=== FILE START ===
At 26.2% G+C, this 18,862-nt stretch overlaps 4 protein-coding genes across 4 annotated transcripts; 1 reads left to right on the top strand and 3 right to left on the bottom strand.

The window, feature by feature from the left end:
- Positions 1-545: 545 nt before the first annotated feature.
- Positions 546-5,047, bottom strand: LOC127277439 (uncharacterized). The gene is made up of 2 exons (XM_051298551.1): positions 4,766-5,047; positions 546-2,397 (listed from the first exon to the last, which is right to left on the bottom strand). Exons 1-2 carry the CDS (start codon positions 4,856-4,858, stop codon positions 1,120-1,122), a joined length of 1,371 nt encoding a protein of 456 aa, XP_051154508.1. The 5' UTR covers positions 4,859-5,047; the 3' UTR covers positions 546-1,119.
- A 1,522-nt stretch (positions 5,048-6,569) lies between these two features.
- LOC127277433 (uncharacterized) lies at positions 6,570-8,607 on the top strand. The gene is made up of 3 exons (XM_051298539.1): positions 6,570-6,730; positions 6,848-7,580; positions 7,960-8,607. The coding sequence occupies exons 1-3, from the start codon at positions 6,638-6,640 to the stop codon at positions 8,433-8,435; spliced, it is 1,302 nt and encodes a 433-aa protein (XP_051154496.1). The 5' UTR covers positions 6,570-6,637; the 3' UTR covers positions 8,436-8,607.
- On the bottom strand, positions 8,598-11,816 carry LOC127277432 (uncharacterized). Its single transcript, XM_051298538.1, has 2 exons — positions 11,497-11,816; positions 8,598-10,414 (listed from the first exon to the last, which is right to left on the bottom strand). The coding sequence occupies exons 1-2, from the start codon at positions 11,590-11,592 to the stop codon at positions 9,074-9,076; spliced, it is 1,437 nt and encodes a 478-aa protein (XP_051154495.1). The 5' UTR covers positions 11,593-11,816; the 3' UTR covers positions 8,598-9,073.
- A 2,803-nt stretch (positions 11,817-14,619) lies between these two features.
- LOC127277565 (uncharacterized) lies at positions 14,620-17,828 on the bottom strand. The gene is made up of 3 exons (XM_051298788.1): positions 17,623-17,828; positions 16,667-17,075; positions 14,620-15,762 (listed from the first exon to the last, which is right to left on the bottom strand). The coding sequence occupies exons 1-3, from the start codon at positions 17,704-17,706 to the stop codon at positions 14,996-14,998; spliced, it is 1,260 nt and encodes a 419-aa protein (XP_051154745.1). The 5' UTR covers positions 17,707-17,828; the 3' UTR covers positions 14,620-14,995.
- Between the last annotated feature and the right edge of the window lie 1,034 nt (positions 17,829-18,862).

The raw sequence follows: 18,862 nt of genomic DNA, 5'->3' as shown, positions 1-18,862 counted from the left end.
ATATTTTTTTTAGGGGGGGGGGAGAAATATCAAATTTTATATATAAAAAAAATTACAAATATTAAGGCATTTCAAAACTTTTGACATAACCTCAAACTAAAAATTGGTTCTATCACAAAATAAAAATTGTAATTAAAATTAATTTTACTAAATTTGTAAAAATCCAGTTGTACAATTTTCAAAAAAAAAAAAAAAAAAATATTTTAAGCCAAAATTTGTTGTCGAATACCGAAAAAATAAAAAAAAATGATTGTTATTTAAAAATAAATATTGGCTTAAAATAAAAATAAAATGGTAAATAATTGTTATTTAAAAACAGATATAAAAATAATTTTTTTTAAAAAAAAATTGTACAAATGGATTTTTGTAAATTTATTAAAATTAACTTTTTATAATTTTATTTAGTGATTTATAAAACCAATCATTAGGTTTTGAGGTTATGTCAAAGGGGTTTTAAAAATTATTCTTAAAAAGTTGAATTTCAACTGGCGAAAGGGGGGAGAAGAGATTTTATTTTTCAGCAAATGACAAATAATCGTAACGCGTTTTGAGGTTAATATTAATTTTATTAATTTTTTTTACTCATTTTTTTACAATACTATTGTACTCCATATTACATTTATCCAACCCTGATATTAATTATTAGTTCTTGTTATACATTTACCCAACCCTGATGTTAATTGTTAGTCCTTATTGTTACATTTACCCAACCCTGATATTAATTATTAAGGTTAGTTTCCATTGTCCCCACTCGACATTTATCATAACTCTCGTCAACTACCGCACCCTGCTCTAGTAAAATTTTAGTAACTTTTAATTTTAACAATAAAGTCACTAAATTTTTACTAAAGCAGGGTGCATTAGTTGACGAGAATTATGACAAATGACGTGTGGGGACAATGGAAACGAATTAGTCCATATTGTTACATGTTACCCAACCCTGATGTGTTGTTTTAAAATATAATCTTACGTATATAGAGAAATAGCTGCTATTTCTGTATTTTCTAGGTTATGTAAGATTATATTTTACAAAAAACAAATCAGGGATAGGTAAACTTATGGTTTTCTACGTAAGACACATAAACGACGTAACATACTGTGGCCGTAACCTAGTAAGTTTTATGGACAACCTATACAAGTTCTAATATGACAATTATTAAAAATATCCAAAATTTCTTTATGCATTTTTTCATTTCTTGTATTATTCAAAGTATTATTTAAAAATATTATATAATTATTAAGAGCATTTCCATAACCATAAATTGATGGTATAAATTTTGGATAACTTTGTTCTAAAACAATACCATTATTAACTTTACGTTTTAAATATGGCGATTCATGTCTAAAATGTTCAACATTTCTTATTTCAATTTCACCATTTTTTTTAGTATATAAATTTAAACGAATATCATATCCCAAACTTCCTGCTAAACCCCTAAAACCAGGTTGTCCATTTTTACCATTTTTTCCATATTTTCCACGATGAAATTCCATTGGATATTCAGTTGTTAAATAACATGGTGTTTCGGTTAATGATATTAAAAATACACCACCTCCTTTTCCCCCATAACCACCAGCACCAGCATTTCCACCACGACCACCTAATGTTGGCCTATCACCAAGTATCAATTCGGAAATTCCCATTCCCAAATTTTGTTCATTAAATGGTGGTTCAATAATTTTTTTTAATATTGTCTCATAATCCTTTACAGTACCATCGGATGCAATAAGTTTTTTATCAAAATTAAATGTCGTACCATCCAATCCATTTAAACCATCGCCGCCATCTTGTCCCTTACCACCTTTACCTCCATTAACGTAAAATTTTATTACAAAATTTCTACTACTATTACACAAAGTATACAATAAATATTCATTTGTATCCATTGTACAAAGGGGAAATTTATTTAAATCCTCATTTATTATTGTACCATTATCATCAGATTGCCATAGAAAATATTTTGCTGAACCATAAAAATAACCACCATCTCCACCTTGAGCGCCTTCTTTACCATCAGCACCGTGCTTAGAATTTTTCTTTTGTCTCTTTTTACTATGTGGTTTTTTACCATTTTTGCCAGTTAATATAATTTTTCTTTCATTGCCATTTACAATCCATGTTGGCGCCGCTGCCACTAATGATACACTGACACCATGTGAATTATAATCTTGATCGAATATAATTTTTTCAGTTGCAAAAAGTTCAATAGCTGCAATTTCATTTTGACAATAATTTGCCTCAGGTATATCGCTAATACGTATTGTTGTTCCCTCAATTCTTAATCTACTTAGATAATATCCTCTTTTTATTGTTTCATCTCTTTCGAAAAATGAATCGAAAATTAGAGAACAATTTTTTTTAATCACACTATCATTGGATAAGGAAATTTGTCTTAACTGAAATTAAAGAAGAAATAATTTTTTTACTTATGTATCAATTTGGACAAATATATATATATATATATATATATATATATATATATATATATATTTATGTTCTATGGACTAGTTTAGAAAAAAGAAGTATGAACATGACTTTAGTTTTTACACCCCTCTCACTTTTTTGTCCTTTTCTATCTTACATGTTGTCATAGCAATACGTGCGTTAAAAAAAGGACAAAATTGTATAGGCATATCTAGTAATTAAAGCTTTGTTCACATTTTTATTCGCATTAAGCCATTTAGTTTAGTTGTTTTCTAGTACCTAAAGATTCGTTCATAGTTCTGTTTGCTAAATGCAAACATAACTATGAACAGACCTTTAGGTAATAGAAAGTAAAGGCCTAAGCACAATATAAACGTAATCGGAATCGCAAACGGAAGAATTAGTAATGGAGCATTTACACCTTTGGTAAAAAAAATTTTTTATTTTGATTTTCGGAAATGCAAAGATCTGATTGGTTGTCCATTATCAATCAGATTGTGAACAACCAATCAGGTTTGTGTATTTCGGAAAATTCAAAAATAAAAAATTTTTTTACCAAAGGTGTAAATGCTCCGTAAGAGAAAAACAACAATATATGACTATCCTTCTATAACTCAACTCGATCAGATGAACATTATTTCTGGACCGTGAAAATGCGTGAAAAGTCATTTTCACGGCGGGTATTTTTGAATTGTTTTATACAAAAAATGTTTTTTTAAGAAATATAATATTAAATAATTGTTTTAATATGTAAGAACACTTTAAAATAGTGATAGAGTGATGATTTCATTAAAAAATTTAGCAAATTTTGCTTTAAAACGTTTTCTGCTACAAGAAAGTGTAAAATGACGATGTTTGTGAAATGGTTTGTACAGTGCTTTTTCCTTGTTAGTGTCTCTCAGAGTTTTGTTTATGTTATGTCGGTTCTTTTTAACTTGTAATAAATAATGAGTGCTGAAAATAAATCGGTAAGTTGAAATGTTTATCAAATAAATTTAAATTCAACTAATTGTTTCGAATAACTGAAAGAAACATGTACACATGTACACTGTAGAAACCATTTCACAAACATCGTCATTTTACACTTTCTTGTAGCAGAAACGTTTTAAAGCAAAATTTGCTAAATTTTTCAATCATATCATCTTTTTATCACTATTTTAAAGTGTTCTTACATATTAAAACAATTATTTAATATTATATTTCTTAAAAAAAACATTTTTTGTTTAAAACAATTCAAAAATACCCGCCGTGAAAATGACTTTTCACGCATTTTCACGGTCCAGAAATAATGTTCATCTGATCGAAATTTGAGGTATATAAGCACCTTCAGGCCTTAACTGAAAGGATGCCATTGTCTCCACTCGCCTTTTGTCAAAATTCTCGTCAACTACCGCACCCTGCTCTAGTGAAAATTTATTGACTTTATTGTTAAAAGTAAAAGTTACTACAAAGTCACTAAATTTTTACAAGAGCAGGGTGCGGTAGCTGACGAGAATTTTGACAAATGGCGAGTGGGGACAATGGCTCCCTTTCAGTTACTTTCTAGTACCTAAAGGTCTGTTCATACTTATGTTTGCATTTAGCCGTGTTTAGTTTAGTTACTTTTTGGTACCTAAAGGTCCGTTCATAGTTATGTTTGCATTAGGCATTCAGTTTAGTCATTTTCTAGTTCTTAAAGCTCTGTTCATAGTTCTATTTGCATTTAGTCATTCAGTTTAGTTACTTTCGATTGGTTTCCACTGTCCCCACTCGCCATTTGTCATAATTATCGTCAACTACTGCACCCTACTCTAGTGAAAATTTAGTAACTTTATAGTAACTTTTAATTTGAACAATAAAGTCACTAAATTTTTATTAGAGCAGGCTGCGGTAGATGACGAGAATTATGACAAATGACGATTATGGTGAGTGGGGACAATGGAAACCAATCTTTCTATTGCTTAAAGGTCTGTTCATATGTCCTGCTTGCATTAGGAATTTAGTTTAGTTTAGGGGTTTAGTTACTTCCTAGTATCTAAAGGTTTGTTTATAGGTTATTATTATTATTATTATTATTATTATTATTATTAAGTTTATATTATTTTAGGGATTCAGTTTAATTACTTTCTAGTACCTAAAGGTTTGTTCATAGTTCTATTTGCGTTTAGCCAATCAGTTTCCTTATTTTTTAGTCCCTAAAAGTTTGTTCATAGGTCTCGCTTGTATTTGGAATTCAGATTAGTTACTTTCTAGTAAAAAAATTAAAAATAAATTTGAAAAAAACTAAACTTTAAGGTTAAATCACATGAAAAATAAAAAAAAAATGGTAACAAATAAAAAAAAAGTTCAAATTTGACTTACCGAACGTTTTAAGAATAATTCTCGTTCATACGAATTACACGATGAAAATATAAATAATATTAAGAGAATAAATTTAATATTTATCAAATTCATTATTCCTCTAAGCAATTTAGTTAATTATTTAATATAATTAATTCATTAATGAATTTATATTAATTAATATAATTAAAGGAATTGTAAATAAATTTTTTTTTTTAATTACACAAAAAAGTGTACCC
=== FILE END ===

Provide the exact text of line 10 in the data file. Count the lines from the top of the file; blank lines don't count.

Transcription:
- Between the last annotated feature and the right edge of the window lie 1,034 nt (positions 17,829-18,862).